On September 24, 2013, the Food and Drug Administration (FDA) published its final rule regarding a tracking system for the vast majority of medical devices. After almost a decade and a half of wrangling, the FDA's unique device identification system project has finally come to fruition. Designed to reduce medical error, enhance analysis of medical devices, and allow for easier identification of problem devices, the unique device identification system has been hailed as a major step forward in the areas of patient safety, modernization of post-market surveillance, and the facilitation of medical technological innovation.
The Unique Device Identification System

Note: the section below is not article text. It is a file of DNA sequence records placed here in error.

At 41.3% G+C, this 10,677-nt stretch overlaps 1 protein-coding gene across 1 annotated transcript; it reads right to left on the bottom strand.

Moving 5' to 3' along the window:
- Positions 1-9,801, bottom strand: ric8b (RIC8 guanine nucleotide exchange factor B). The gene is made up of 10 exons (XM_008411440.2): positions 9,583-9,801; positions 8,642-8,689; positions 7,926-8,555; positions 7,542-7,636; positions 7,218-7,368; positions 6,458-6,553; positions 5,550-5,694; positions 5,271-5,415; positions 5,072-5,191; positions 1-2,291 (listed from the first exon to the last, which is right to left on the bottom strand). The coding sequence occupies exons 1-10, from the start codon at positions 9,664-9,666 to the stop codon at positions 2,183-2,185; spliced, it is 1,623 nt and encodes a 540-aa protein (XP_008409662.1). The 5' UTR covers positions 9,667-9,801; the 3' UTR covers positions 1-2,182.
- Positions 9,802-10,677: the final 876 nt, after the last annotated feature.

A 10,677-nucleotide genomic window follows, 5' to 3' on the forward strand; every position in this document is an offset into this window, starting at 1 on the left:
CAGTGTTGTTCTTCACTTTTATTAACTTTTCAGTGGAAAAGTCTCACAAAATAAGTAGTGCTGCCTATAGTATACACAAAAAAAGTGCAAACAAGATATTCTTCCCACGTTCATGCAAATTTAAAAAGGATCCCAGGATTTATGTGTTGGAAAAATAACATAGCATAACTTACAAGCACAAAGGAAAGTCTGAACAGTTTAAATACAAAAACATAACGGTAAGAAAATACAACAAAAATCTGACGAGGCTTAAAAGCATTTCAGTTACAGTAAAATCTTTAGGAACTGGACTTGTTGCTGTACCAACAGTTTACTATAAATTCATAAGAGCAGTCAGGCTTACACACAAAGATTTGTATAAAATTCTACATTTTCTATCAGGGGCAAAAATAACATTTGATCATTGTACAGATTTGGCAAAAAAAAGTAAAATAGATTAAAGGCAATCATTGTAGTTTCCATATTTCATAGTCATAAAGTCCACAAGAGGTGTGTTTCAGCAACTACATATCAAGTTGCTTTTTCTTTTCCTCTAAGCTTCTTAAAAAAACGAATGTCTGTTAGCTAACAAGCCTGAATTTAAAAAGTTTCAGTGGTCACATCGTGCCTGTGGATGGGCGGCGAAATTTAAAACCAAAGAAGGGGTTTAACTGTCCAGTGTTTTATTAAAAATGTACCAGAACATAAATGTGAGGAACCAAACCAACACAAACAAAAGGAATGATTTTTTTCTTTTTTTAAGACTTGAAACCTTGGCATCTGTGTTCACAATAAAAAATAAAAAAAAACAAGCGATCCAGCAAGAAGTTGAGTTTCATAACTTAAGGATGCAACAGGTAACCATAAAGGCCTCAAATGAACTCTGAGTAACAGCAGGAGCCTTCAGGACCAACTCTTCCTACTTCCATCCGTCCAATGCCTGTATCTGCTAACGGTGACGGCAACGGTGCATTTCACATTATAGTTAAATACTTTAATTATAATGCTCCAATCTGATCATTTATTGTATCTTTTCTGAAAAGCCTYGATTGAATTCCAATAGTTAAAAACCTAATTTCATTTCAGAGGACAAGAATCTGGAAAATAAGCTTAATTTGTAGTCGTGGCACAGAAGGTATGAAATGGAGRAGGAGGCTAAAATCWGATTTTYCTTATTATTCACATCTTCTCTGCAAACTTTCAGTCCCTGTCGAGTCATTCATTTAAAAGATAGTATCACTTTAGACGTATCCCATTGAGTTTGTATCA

The unique device identification system is made up of two major components. First, each qualifying product is required to have a unique device identifier (UDI), a numeric or alphanumeric code that distinguishes each individual product. The UDI contains a unique tracking number known as a device identifier (DI), similar to a stock keeping unit (SKU). The UDI may also contain a product identifier (PI), a variable code that reflects information normally on the device's label. The information conveyed by a PI may include the product's batch/lot number, any expiration dates, the manufacturing date, the serial number, and the section 1271.290(c) code required for a human cell, tissue, or cellular and tissue-based product (HCT/P) regulated as a device.